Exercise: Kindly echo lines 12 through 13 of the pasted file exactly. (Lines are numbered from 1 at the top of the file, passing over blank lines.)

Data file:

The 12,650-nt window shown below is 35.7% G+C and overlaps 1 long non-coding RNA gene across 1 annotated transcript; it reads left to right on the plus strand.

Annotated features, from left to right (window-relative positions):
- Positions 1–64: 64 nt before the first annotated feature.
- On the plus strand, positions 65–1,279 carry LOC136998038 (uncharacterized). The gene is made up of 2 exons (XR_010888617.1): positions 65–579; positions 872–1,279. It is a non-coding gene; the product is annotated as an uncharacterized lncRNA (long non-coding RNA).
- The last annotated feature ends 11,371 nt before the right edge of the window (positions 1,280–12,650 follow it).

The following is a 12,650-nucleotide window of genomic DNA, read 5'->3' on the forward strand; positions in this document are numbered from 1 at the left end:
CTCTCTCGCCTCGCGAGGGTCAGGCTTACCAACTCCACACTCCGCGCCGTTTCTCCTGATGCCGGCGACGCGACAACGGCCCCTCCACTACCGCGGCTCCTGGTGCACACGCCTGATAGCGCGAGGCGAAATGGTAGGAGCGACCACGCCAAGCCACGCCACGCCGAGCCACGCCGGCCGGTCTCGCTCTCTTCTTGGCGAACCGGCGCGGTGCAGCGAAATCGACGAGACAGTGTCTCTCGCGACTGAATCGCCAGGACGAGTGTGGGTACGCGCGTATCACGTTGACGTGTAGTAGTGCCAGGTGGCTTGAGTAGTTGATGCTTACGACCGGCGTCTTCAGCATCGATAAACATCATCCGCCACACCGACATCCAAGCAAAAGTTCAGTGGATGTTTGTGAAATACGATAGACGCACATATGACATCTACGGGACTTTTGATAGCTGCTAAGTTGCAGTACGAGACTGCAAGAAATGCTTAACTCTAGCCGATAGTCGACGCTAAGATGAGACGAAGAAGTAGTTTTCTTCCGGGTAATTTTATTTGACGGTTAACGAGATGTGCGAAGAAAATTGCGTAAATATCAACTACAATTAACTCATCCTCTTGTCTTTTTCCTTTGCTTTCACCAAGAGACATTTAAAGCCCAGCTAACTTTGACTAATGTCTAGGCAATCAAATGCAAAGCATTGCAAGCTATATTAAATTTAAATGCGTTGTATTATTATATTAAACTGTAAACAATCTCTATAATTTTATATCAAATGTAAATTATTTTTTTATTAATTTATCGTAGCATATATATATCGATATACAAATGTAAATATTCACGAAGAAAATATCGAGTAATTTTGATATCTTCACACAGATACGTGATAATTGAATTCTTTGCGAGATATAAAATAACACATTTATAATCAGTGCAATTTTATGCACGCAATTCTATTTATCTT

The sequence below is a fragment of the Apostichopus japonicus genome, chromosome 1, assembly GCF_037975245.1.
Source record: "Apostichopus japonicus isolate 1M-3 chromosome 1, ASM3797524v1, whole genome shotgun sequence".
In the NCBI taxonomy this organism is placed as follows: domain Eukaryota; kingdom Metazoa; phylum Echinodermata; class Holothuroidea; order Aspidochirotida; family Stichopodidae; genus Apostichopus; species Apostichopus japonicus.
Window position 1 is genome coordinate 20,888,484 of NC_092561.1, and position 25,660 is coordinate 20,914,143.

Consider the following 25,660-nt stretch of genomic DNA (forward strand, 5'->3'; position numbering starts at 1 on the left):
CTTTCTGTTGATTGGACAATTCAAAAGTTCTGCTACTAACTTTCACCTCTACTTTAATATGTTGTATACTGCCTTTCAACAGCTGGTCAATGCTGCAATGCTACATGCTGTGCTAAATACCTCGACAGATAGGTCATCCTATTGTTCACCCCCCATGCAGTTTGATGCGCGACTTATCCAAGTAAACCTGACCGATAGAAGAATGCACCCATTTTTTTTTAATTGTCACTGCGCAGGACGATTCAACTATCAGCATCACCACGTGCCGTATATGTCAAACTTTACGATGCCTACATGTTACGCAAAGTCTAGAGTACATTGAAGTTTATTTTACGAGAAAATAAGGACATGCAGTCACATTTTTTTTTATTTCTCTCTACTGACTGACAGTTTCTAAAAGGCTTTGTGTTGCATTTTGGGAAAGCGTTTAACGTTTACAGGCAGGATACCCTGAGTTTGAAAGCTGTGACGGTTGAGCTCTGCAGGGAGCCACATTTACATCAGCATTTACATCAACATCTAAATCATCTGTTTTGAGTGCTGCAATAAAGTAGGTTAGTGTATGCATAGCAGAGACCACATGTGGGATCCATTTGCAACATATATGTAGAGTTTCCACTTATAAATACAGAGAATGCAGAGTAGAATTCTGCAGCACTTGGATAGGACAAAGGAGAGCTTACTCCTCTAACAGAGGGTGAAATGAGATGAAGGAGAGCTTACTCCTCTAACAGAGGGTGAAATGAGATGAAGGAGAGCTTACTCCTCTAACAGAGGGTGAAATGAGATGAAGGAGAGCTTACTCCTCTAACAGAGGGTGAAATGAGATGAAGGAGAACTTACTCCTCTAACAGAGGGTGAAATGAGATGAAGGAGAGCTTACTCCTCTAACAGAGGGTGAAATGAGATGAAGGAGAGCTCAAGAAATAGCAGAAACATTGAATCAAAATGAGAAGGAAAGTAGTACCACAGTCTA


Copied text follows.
Consider the following 25,660-nt stretch of genomic DNA (forward strand, 5'->3'; position numbering starts at 1 on the left):
CTTTCTGTTGATTGGACAATTCAAAAGTTCTGCTACTAACTTTCACCTCTACTTTAATATGTTGTATACTGCCTTTCAACAGCTGGTCAATGCTGCAATGCTACATGCTGTGCTAAATACCTCGACAGATAGGTCATCCTATTGTTCACCCCCCATGCAGTTTGATGCGCGACTTATCCAAGTAAACCTGACCGATAGAAGAATGCACCCATTTTTTTTTAATTGTCACTGCGCAGGACGATTCAACTATCAGCATCACCACGTGCCGTATATGTCAAACTTTACGATGCCTACATGTTACGCAAAGTCTAGAGTACATTGAAGTTTATTTTACGAGAAAATAAGGACATGCAGTCACATTTTTTTTTATTTCTCTCTACTGACTGACAGTTTCTAAAAGGCTTTGTGTTGCATTTTGGGAAAGCGTTTAACGTTTACAGGCAGGATACCCTGAGTTTGAAAGCTGTGACGGTTGAGCTCTGCAGGGAGCCACATTTACATCAGCATTTACATCAACATCTAAATCATCTGTTTTGAGTGCTGCAATAAAGTAGGTTAGTGTATGCATAGCAGAGACCACATGTGGGATCCATTTGCAACATATATGTAGAGTTTCCACTTATAAATACAGAGAATGCAGAGTAGAATTCTGCAGCACTTGGATAGGACAAAGGAGAGCTTACTCCTCTAACAGAGGGTGAAATGAGATGAAGGAGAGCTTACTCCTCTAACAGAGGGTGAAATGAGATGAAGGAGAGCTTACTCCTCTAACAGAGGGTGAAATGAGATGAAGGAGAGCTTACTCCTCTAACAGAGGGTGAAATGAGATGAAGGAGAACTTACTCCTCTAACAGAGGGTGAAATGAGATGAAGGAGAGCTTACTCCTCTAACAGAGGGTGAAATGAGATGAAGGAGAGCTCAAGAAATAGCAGAAACATTGAATCAAAATGAGAAGGAAAGTAGTACCACAGTCTA